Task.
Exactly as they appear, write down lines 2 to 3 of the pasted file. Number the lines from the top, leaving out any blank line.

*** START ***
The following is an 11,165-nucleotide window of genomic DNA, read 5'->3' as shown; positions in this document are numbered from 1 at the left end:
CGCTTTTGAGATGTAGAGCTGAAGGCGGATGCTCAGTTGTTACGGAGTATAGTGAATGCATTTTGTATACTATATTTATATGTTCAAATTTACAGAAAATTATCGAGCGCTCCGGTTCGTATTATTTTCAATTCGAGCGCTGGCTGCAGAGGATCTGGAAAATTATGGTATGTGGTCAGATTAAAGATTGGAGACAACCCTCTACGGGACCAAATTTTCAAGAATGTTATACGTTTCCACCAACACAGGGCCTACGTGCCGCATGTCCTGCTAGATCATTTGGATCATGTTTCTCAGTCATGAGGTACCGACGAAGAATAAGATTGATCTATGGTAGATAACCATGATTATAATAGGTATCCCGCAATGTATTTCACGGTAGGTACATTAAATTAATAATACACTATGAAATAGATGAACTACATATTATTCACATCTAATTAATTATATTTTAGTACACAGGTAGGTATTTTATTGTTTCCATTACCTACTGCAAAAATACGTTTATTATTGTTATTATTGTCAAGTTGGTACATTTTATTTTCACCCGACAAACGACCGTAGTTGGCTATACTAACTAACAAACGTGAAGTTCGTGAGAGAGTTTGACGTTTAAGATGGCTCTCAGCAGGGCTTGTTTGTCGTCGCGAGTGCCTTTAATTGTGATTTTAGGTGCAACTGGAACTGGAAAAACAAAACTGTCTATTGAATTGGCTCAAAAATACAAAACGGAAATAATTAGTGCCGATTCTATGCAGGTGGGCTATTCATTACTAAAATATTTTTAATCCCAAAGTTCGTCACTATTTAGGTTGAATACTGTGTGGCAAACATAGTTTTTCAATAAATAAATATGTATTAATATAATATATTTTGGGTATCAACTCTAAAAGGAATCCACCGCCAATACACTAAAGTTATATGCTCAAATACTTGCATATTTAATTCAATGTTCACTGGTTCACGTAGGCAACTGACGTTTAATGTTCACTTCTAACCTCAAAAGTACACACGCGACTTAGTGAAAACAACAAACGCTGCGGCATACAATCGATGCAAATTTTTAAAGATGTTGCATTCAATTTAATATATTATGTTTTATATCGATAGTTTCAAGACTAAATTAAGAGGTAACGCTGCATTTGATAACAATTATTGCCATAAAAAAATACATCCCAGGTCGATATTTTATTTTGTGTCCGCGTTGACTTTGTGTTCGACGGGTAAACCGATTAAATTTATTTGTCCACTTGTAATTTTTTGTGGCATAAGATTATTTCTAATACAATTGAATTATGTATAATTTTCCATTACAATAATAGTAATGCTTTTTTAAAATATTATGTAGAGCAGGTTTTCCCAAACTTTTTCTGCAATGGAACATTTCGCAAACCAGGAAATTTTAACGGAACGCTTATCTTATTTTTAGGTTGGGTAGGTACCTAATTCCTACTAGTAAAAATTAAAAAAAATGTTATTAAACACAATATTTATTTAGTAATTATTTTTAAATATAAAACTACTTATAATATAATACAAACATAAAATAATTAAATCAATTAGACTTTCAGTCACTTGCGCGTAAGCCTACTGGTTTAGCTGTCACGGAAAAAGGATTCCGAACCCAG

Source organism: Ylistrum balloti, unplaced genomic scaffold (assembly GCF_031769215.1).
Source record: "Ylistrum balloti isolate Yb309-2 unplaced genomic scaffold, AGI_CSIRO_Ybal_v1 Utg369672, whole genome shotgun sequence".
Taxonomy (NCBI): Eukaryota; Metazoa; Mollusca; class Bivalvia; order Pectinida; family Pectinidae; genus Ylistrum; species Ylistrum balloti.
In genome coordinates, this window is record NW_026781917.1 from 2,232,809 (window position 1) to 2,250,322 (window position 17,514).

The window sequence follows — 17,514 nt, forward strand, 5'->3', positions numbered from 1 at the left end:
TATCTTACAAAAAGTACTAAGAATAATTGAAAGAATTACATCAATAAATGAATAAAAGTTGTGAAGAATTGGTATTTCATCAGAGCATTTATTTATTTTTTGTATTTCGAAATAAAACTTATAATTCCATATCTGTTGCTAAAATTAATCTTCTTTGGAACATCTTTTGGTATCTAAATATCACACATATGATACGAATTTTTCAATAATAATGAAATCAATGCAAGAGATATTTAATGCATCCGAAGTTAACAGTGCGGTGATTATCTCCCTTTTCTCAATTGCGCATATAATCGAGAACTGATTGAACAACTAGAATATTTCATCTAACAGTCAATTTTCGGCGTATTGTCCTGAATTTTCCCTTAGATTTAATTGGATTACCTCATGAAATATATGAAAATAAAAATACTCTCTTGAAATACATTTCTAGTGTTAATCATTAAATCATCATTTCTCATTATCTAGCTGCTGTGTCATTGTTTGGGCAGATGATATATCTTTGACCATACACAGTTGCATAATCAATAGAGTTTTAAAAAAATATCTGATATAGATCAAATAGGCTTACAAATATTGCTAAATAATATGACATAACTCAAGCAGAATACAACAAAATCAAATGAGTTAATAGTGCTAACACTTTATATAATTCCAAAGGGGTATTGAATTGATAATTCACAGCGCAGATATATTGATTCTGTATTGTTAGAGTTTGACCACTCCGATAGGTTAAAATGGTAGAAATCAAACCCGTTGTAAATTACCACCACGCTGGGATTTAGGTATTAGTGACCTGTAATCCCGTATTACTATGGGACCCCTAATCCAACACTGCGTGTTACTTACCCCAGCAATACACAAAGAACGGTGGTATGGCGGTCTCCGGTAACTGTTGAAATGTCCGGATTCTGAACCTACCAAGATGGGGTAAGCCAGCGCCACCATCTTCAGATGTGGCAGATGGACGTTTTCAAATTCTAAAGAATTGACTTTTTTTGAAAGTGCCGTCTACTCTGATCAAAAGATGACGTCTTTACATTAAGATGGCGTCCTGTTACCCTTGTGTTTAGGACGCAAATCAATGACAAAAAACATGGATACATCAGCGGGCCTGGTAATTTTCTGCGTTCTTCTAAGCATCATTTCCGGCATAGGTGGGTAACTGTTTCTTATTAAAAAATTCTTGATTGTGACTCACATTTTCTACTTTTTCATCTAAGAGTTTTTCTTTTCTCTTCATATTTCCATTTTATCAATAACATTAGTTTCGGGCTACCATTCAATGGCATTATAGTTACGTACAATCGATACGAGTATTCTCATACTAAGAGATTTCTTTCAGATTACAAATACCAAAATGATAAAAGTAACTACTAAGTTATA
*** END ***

CGCTTTTGAGATGTAGAGCTGAAGGCGGATGCTCAGTTGTTACGGAGTATAGTGAATGCATTTTGTATACTATATTTATATGTTCAAATTTACAGAAAATTATCGAGCGCTCCGGTTCGTATTATTTTCAATTCGAGCGCTGGCTGCAGAGGATCTGGAAAATTATGGTATGTGGTCAGATTAAAGATTGGAGACAACCCTCTACGGGACCAAATTTTCAAGAATGTTATACGTTTCCACCAACACAGGGCCTACGTGCCGCATGTCCTGCTAGATCATTTGGATCATGTTTCTCAGTCATGAGGTACCGACGAAGAATAAGATTGATCTATGGTAGATAACCATGATTATAATAGGTATCCCGCAATGTATTTCACGGTAGGTACATTAAATTAATAATACACTATGAAATAGATGAACTACATATTATTCACATCTAATTAATTATATTTTAGTACACAGGTAGGTATTTTATTGTTTCCATTACCTACTGCAAAAATACGTTTATTATTGTTATTATTGTCAAGTTGGTACATTTTATTTTCACCCGACAAACGACCGTAGTTGGCTATACTAACTAACAAACGTGAAGTTCGTGAGAGAGTTTGACGTTTAAGATGGCTCTCAGCAGGGCTTGTTTGTCGTCGCGAGTGCCTTTAATTGTGATTTTAGGTGCAACTGGAACTGGAAAAACAAAACTGTCTATTGAATTGGCTCAAAAATACAAAACGGAAATAATTAGTGCCGATTCTATGCAGGTGGGCTATTCATTACTAAAATATTTTTAATCCCAAAGTTCGTCACTATTTAGGTTGAATACTGTGTGGCAAACATAGTTTTTCAATAAATAAATATGTATTAATATAATATATTTTGGGTATCAACTCTAAAAGGAATCCACCGCCAATACACTAAAGTTATATGCTCAAATACTTGCATATTTAATTCAATGTTCACTGGTTCACGTAGGCAACTGACGTTTAATGTTCACTTCTAACCTCAAAAGTACACACGCGACTTAGTGAAAACAACAAACGCTGCGGCATACAATCGATGCAAATTTTTAAAGATGTTGCATTCAATTTAATATATTATGTTTTATATCGATAGTTTCAAGACTAAATTAAGAGGTAACGCTGCATTTGATAACAATTATTGCCATAAAAAAATACATCCCAGGTCGATATTTTATTTTGTGTCCGCGTTGACTTTGTGTTCGACGGGTAAACCGATTAAATTTATTTGTCCACTTGTAATTTTTTGTGGCATAAGATTATTTCTAATACAATTGAATTATGTATAATTTTCCATTACAATAATAGTAATGCTTTTTTAAAATATTATGTAGAGCAGGTTTTCCCAAACTTTTTCTGCAATGGAACATTTCGCAAACCAGGAAATTTTAACGGAACGCTTATCTTATTTTTAGGTTGGGTAGGTACCTAATTCCTACTAGTAAAAATTAAAAAAAATGTTATTAAACACAATATTTATTTAGTAATTATTTTTAAATATAAAACTACTTATAATATAATACAAACATAAAATAATTAAATCAATTAGACTTTCAGTCACTTGCGCGTAAGCCTACTGGTTTAGCTGTCACGGAAAAAGGATTCCGAACCCAG

Source organism: Ylistrum balloti, unplaced genomic scaffold (assembly GCF_031769215.1).